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It is a test done to visually examine the inside lining of the whole of the large bowel.  Using a flexible tubular fibre optic instrument and a camera, diseases of the bowel are identified.  It also allows biopsies to be taken and small colorectal polyps to be removed.

It is a safe test most often performed with sedation and pain killer injections.  Many people forget the experience completely.  It is a procedure which is carried out in an operating theatre or special endoscopy unit.  There is usually no need for admission to hospital over night.  The picture shows the flexible telescope within the large bowel, and most of the time the patient is lying on the left side.  Some times the patient is asked to roll over to make the procedure easier to perform.


A surgeon or doctor may recommend a colonoscopy examination if you have a change in bowel habit or bleeding, indicating a possible problem in the colon and rectum.

Colonoscopy is also the key test used in screening for bowel cancer.

Patients with a high risk family history of bowel cancer or polyps may be recommended for colonoscopy.

Monitoring of response to treatment in inflammatory bowel disease such as Crohns disease or Ulcerative Colitis may also need colonoscopy.

Investigation of abnormal findings on a barium enema X ray or CT Scans may warrant a closer bowel examination making a colonoscopy a necessary examination.

Patients under going follow up of bowel cancer or previous polyps also require colonoscopic check examinations.


The bowel must first be thoroughly cleared of all residues of stool before a colonoscopy. It is important that the preparation be done carefully so that the exam may be completed successfully. The preparation is in the form of a strong laxative medication taken the day before the procedure. It is important that patients follow the instructions regarding diet and drinking that are provided for the bowel preparation. Often the steps to take differ if the patient has a morning or afternoon appointment for their colonoscopy examination.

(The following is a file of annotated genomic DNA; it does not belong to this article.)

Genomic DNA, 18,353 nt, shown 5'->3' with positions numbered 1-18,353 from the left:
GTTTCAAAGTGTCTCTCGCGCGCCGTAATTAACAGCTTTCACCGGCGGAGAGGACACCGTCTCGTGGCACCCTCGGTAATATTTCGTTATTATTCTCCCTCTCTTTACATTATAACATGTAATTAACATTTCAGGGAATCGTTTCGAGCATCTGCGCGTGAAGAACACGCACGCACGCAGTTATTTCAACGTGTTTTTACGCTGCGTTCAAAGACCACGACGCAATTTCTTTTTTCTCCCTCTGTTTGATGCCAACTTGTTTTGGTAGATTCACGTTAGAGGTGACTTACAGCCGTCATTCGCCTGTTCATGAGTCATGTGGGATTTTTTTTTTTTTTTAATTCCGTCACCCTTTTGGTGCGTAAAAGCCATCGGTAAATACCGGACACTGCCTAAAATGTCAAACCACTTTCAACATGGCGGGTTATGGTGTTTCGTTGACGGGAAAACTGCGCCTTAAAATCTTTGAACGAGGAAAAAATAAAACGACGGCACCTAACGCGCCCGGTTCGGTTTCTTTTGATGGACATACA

The colonoscope is inserted into the bowel through the anus (or back passage) and air is used to inflate the bowel.  This inflation allows an adequate view of the bowel as well as allowing the instrument to be advanced.  Where possible the last portion of the small bowel can also be examined. This is called the terminal ileum.  When necessary biopsies can be taken or polyps completely removed.  This is often using electro-cautery to prevent bleeding.

Inflation of the bowel and manipulation of the scope around corners can give patients mild discomfort.  To prevent and relieve discomfort and anxiety an injection of mild sedation and a pain killing injection is most often given. Following the colonoscopy, there may be slight discomfort, which quickly improves with the expelling of gas.  Patients can resume their regular diet later that day. The entire procedure usually takes less than an hour.  If patients receive sedation it is recommended they do not drive or operate machinery until the next day.


Only specially trained doctors or surgeons perform this test who have expertise in the diagnosis and treatment of bowel disease.  Some specialist nurses however are now trained to perform this procedure.

It is always performed in special endoscopy units equipped with the necessary instruments and nursing staff trained to look after and care for patient in this specialised area of medical investigation.


Colonoscopy is the Gold Standard in the diagnosis and treatment of large bowel disease.  Colonoscopy is more accurate than an X-ray or CT examinations of the colon to detect polyps or early cancer.  Frequently, polyps can be removed at the same time.  This is a major step towards the screening and prevention of colon cancer. Many other disorders of the colon may also be identified including diverticular disease and inflammation in the large bowel and the rectum. Biopsy may be taken at the time of the procedure to confirm a diagnosis. This involves taking a small pinch of tissue from the bowel lining. It is painless. The tissue taken is then examined in the laboratory with a microscope by a pathology doctor.

Colonoscopy is an invasive procedure and therefore there are potential risks. The two most significant are bleeding and perforation. These are rare complications that are usually recognized at the time of the procedure. The test is safe and major problems occur less then 1:1000 times, however in the worse cases may lead to a major operation to correct the problem.


If you wish to arrange an appointment with Dr. Rob Church at Al Zahra Hospital Dubai

Contact Al Zahra Call Center on +971 4-378-6666